You are currently viewing End of the road for reliant Robin

Scottish soft drinks giant AG Barr has announced that Robin Barr will step down from his role as non-executive director in May, bringing to end what must be one of the longest boardroom stints in corporate history.

The 85-year-old is the great-grandson of Robert Barr, who founded the company in 1878. He has been with the business for 62 years, 58 of them on the board, and became chairman in 1978.

It is unlikely Barr will have to watch his pennies in retirement. The company’s largest shareholder, his 15% stake is valued at nearly £90m.

He is one of only three people who know the Irn Bru recipe. The others are his daughter Julie and an unnamed member of the board. Rumour has it they never travel by plane together.

When he vacated the chairman’s seat to become a non-exec, Barr said he would still come in to mix the secret ingredients on a monthly basis.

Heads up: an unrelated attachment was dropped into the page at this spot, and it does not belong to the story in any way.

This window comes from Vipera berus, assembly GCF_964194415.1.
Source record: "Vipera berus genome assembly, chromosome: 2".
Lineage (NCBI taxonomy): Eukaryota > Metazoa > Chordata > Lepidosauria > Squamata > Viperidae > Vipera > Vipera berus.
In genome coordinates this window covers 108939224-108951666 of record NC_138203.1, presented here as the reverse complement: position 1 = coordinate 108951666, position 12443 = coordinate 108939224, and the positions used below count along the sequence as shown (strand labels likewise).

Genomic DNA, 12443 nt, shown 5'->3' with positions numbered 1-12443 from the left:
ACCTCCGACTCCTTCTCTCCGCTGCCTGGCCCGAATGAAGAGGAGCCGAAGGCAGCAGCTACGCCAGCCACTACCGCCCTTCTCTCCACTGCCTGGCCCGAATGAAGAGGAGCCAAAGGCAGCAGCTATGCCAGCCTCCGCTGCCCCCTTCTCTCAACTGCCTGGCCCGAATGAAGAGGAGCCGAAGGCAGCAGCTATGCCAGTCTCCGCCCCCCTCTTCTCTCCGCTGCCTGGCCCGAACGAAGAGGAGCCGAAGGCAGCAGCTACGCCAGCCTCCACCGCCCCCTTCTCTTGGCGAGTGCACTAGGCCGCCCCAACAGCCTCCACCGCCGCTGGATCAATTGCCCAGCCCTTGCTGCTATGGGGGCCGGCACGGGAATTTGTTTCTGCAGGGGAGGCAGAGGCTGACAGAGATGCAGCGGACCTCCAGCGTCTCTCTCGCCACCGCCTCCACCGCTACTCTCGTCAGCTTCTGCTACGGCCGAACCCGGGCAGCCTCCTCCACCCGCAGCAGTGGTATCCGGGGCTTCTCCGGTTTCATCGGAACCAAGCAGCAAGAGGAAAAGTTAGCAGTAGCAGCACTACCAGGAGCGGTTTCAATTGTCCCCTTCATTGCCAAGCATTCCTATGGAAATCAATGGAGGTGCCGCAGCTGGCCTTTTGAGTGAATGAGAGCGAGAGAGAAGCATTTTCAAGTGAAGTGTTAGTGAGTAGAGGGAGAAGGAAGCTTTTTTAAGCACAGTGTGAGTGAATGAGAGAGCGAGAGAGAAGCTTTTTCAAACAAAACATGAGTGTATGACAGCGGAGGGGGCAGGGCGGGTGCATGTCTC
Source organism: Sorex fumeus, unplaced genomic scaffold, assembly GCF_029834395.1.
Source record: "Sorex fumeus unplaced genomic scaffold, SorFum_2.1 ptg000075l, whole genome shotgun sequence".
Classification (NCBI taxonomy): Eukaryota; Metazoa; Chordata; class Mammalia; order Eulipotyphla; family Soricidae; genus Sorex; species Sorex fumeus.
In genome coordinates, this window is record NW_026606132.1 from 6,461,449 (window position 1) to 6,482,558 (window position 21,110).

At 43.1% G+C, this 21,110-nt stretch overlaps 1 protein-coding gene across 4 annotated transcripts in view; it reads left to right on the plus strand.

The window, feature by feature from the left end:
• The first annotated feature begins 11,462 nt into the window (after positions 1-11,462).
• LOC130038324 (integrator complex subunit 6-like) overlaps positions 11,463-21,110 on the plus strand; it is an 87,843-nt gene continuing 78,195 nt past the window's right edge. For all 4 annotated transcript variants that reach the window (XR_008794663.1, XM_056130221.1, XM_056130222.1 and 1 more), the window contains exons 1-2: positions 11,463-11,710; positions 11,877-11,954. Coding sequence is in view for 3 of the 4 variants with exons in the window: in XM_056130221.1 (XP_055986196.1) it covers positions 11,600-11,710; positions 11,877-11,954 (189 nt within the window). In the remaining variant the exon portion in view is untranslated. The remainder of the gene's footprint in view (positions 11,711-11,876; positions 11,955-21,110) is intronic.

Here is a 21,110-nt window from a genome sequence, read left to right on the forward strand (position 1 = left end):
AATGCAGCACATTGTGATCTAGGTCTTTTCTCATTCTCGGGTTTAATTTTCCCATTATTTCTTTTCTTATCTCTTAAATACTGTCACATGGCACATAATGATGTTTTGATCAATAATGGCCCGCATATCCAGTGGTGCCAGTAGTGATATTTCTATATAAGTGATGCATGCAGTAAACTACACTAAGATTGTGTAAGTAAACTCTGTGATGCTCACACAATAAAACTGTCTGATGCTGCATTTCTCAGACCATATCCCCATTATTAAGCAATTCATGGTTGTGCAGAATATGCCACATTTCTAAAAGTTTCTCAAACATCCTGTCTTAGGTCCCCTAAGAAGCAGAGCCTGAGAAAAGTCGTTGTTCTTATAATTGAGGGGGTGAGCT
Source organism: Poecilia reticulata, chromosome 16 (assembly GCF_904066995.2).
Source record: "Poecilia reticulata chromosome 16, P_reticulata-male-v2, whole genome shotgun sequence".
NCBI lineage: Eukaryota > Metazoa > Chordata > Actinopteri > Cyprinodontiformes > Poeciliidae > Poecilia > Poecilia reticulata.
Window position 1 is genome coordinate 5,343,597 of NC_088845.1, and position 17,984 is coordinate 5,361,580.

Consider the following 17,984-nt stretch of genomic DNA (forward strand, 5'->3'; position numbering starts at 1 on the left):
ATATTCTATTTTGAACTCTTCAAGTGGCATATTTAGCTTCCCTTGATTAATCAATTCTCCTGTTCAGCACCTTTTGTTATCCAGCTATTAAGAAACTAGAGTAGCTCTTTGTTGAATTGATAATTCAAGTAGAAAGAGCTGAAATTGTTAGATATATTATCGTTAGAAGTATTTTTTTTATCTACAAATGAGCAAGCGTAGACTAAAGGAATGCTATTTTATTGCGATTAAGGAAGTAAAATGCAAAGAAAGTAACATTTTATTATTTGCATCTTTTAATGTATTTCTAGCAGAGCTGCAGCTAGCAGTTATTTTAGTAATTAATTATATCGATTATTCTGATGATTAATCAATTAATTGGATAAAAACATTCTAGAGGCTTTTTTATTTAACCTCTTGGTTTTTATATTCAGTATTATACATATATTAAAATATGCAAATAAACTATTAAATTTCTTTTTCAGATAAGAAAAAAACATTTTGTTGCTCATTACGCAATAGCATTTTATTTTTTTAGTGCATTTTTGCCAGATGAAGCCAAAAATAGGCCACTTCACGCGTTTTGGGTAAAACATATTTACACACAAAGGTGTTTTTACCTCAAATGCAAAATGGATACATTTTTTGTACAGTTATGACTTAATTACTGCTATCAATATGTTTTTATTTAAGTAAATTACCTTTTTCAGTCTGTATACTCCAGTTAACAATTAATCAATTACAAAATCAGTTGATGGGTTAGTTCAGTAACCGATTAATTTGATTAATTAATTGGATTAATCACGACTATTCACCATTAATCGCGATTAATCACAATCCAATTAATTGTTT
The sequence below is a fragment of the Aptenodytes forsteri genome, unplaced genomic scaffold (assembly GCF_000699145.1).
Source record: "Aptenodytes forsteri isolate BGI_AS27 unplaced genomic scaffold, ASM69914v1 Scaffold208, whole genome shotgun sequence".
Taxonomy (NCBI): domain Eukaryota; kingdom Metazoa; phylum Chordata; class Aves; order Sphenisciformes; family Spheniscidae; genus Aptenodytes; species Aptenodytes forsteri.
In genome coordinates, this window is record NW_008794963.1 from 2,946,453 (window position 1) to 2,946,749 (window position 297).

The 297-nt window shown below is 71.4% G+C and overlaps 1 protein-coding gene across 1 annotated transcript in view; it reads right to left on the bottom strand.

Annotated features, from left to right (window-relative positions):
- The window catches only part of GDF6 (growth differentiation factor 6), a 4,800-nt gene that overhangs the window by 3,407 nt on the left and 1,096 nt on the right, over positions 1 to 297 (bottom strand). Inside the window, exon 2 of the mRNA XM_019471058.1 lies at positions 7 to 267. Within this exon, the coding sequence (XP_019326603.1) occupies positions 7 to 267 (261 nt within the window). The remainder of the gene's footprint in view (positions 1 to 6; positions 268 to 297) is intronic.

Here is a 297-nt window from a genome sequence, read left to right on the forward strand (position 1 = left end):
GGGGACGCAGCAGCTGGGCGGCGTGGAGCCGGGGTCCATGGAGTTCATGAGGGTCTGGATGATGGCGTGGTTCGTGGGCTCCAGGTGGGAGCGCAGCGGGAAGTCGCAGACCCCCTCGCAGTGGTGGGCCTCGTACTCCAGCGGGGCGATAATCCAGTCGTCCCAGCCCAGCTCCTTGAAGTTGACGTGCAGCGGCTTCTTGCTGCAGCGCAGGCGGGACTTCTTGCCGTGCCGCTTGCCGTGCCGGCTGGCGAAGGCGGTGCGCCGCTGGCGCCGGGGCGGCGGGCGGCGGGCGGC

Julie Barr, the current company secretary, will take his place on the board, subject to shareholder approval. With the business for the past 19 years, she will be the only Barr family member in the boardroom.

AG Barr CEO Roger White hailed Robin Barr as an “unsung hero” and “a true gentleman of the soft drinks industry” who had been “if not the public face of the brand, the power behind the brand”.

The news of his departure came as AG Barr reported a 5.2% rise in profit to £44.4m on the back of an 18% jump in annual revenues to £317.6m.

However, it warned of a “short-term impact on operating margins” as a result of inflation and acquisitions. The latest of these was the purchase of Leeds-based functional drinks brand Boost Drinks for £20m last December.